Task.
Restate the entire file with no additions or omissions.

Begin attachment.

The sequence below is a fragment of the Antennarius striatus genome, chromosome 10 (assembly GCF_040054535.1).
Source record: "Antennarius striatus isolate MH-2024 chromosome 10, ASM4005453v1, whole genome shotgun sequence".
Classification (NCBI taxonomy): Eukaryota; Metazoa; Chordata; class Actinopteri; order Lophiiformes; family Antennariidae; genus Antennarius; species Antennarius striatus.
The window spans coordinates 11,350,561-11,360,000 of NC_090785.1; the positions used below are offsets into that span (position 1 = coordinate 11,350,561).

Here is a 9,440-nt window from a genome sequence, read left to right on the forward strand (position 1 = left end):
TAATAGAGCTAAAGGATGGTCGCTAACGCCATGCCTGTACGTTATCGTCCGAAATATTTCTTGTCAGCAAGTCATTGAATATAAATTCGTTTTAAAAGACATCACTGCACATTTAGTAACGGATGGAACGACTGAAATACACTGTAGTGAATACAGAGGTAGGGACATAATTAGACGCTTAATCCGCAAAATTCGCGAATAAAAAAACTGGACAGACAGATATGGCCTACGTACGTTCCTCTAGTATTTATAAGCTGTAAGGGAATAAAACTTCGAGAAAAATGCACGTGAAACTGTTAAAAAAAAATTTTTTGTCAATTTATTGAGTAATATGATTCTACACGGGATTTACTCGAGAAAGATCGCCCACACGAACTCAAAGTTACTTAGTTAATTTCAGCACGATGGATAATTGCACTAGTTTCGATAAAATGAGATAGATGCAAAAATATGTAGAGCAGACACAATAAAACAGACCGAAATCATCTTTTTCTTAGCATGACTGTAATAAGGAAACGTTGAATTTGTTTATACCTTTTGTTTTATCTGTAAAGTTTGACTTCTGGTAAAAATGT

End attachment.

The sequence below is a fragment of the Antennarius striatus genome, chromosome 10 (assembly GCF_040054535.1).
Source record: "Antennarius striatus isolate MH-2024 chromosome 10, ASM4005453v1, whole genome shotgun sequence".
Classification (NCBI taxonomy): Eukaryota; Metazoa; Chordata; class Actinopteri; order Lophiiformes; family Antennariidae; genus Antennarius; species Antennarius striatus.
The window spans coordinates 11,350,561-11,360,000 of NC_090785.1; the positions used below are offsets into that span (position 1 = coordinate 11,350,561).

Here is a 9,440-nt window from a genome sequence, read left to right on the forward strand (position 1 = left end):
TAATAGAGCTAAAGGATGGTCGCTAACGCCATGCCTGTACGTTATCGTCCGAAATATTTCTTGTCAGCAAGTCATTGAATATAAATTCGTTTTAAAAGACATCACTGCACATTTAGTAACGGATGGAACGACTGAAATACACTGTAGTGAATACAGAGGTAGGGACATAATTAGACGCTTAATCCGCAAAATTCGCGAATAAAAAAACTGGACAGACAGATATGGCCTACGTACGTTCCTCTAGTATTTATAAGCTGTAAGGGAATAAAACTTCGAGAAAAATGCACGTGAAACTGTTAAAAAAAAATTTTTTGTCAATTTATTGAGTAATATGATTCTACACGGGATTTACTCGAGAAAGATCGCCCACACGAACTCAAAGTTACTTAGTTAATTTCAGCACGATGGATAATTGCACTAGTTTCGATAAAATGAGATAGATGCAAAAATATGTAGAGCAGACACAATAAAACAGACCGAAATCATCTTTTTCTTAGCATGACTGTAATAAGGAAACGTTGAATTTGTTTATACCTTTTGTTTTATCTGTAAAGTTTGACTTCTGGTAAAAATGT